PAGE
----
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  • 1.
    De Vries, Bouke
    Umeå University, Faculty of Arts, Department of historical, philosophical and religious studies.
    'Today a Christian Nation, Tomorrow a Muslim Nation': a Defence of Rotating State Religions2021In: Ethical Theory and Moral Practice, ISSN 1386-2820, E-ISSN 1572-8447, Vol. 24, no 1, p. 301-316Article in journal (Refereed)
    Abstract [en]

    In more than 20% of countries, a single religion is recognized in the constitution. This article argues that there are good reasons for opposing such ‘mono-recognition’ as it fails to show due concern to members of constitutionally unrecognized (non-extremist) religions. Yet rather than opting for disestablishment as Sweden did in 2000, I show that there may be a better alternative in many cases: To constitutionally recognize a variety of religions. After distinguishing synchronic forms of plural recognition whereby multiple religions are constitutionally recognized simultaneously from diachronic forms whereby state religions are rotated, I defend the latter option. On this approach, a multi-religious state might have Catholicism as the state religion during the first part of the year, then Islam, then Judaism, and so on, whereby I argue that there ought to be differences in the amount of time that religions are recognized depending on differences in the strength of their claims to constitutional recognition. Besides being fairer than mono-recognition and synchronic plural recognition, I show that when some religious groups are marginalized, diachronic plural recognition has significant advantages over non-recognition of any religion as constitutionally recognizing these groups’ religions sends valuable signals that their members belong to society.

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  • 2.
    Jeppsson, Sofia
    Gothenburg Responsibility Project, Department of philosophy, linguistics and theory of science, University of Gothenburg/Göteborgs Universitet, 405 30 Göteborg, Sweden.
    Irrational Option Exclusion2018In: Ethical Theory and Moral Practice, ISSN 1386-2820, E-ISSN 1572-8447, Vol. 21, no 3, p. 537-551Article in journal (Refereed)
    Abstract [en]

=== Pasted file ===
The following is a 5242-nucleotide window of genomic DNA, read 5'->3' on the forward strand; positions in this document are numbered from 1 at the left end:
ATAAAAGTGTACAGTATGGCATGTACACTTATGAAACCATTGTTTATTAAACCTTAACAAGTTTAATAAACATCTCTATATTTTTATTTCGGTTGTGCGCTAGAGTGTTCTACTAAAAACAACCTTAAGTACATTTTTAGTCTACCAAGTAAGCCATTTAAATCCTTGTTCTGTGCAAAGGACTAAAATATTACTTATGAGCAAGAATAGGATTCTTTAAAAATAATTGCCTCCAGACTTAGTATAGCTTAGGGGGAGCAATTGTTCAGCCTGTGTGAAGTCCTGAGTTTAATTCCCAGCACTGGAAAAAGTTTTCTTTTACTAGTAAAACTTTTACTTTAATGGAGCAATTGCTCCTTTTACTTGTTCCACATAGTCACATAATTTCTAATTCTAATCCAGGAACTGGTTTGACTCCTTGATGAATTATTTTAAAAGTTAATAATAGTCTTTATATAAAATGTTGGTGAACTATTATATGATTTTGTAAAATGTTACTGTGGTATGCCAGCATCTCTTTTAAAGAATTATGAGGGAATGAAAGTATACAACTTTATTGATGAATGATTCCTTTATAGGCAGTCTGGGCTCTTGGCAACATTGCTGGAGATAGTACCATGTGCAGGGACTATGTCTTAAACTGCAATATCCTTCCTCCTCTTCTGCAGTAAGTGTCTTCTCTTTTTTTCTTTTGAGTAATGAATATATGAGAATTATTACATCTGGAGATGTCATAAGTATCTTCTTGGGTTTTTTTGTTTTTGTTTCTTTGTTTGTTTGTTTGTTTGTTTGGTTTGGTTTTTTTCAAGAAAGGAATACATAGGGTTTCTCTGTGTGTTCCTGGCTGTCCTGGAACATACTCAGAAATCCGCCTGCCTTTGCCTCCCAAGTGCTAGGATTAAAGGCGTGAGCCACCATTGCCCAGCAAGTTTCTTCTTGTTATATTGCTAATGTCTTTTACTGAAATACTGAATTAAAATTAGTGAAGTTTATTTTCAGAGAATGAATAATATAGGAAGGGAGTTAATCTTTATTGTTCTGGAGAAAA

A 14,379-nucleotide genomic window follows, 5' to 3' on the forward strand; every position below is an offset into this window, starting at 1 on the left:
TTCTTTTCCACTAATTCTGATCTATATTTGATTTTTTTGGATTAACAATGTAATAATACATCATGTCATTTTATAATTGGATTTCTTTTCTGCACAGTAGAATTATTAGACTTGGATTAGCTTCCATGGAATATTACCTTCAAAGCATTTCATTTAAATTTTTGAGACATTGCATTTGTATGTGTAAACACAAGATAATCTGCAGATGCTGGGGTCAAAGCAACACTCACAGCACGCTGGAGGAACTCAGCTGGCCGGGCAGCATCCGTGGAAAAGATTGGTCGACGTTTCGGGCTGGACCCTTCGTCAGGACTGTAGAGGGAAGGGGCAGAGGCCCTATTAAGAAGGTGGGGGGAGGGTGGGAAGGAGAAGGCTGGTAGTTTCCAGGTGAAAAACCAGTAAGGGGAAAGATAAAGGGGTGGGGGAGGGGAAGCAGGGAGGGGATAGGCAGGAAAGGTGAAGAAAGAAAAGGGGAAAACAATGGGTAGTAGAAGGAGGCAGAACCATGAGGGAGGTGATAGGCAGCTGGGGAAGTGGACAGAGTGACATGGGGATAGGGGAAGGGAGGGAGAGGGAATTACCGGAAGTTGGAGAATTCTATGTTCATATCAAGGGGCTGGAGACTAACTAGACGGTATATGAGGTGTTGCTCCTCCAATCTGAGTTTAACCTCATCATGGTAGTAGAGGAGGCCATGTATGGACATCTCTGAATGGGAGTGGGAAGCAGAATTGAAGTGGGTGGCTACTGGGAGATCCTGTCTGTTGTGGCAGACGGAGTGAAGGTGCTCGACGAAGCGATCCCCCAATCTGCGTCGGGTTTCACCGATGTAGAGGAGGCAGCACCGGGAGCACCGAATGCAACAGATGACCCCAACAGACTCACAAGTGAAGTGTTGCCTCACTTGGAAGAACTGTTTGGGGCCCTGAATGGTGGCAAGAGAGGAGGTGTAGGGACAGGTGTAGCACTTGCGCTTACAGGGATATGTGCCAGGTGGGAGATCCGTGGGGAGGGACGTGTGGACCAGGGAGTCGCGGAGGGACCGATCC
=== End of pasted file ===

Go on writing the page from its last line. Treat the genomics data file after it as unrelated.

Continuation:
In this paper, I describe a hitherto overlooked kind of practical irrationality, which I call irrational option exclusion. An agent who suffers from this problem does not merely fail to act on her best judgement – she fails to realize that the superior action is even an option for her. I furthermore argue that this kind of irrationality is serious enough to undermine moral responsibility. I show that an agent suffering from this problem has compromised reasons-responsiveness, does not really express her will through action, and has a hard time doing otherwise; thus, from the standpoint of several popular moral responsibility theories, we ought to conclude that her responsibility is at the very least diminished.

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  • 3.
    Jeppsson, Sofia
    Umeå University, Faculty of Arts, Department of historical, philosophical and religious studies. Umeå University, Faculty of Medicine.
    Michael S. Moore: Mechanical Choices. The Responsibility of the Human Machine: New York: Oxford University Press, 2020. E-book (ISBN: 9780190864019) 589 pages.  Hardback (ISBN: 9780190863999) 616 pages2022In: Ethical Theory and Moral Practice, ISSN 1386-2820, E-ISSN 1572-8447, Vol. 25, no 3, p. 499-502Article, book review (Other academic)
  • 4.
    Jeppsson, Sofia
    Department of Philosophy, Linguistics and Theory of Science, University of Gothenburg, S-405 30 Gothenburg, SE, Sweden.
    Reasons, Determinism and the Ability to Do Otherwise2016In: Ethical Theory and Moral Practice, ISSN 1386-2820, E-ISSN 1572-8447, Vol. 19, no 5, p. 1225-1240Article in journal (Refereed)
    Abstract [en]